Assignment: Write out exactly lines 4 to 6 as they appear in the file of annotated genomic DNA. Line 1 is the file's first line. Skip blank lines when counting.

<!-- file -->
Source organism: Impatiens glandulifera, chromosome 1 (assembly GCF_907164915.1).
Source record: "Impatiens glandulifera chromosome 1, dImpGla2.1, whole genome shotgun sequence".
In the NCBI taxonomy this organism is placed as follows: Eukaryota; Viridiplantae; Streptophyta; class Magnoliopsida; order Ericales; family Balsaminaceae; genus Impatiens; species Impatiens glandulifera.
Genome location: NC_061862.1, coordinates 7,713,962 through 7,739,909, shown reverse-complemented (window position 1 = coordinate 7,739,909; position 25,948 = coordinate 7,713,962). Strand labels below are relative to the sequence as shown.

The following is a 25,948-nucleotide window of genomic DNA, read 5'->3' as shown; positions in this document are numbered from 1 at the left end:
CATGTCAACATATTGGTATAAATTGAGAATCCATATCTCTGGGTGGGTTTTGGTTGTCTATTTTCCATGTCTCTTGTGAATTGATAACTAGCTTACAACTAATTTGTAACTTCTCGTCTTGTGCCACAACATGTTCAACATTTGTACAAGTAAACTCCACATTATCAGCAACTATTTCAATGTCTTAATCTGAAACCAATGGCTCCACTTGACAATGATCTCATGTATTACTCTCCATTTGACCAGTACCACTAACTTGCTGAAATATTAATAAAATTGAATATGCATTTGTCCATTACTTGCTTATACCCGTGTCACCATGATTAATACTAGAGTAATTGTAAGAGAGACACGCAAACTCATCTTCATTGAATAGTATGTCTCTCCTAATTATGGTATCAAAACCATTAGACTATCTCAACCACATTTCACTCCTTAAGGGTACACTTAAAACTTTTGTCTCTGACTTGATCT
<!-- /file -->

Genome location: NC_061862.1, coordinates 7,713,962 through 7,739,909, shown reverse-complemented (window position 1 = coordinate 7,739,909; position 25,948 = coordinate 7,713,962). Strand labels below are relative to the sequence as shown.

The following is a 25,948-nucleotide window of genomic DNA, read 5'->3' as shown; positions in this document are numbered from 1 at the left end:
CATGTCAACATATTGGTATAAATTGAGAATCCATATCTCTGGGTGGGTTTTGGTTGTCTATTTTCCATGTCTCTTGTGAATTGATAACTAGCTTACAACTAATTTGTAACTTCTCGTCTTGTGCCACAACATGTTCAACATTTGTACAAGTAAACTCCACATTATCAGCAACTATTTCAATGTCTTAATCTGAAACCAATGGCTCCACTTGACAATGATCTCATGTATTACTCTCCATTTGACCAGTACCACTAACTTGCTGAAATATTAATAAAATTGAATATGCATTTGTCCATTACTTGCTTATACCCGTGTCACCATGATTAATACTAGAGTAATTGTAAGAGAGACACGCAAACTCATCTTCATTGAATAGTATGTCTCTCCTAATTATGGTATCAAAACCATTAGACTATCTCAACCACATTTCACTCCTTAAGGGTACACTTAAAACTTTTGTCTCTGACTTGATCT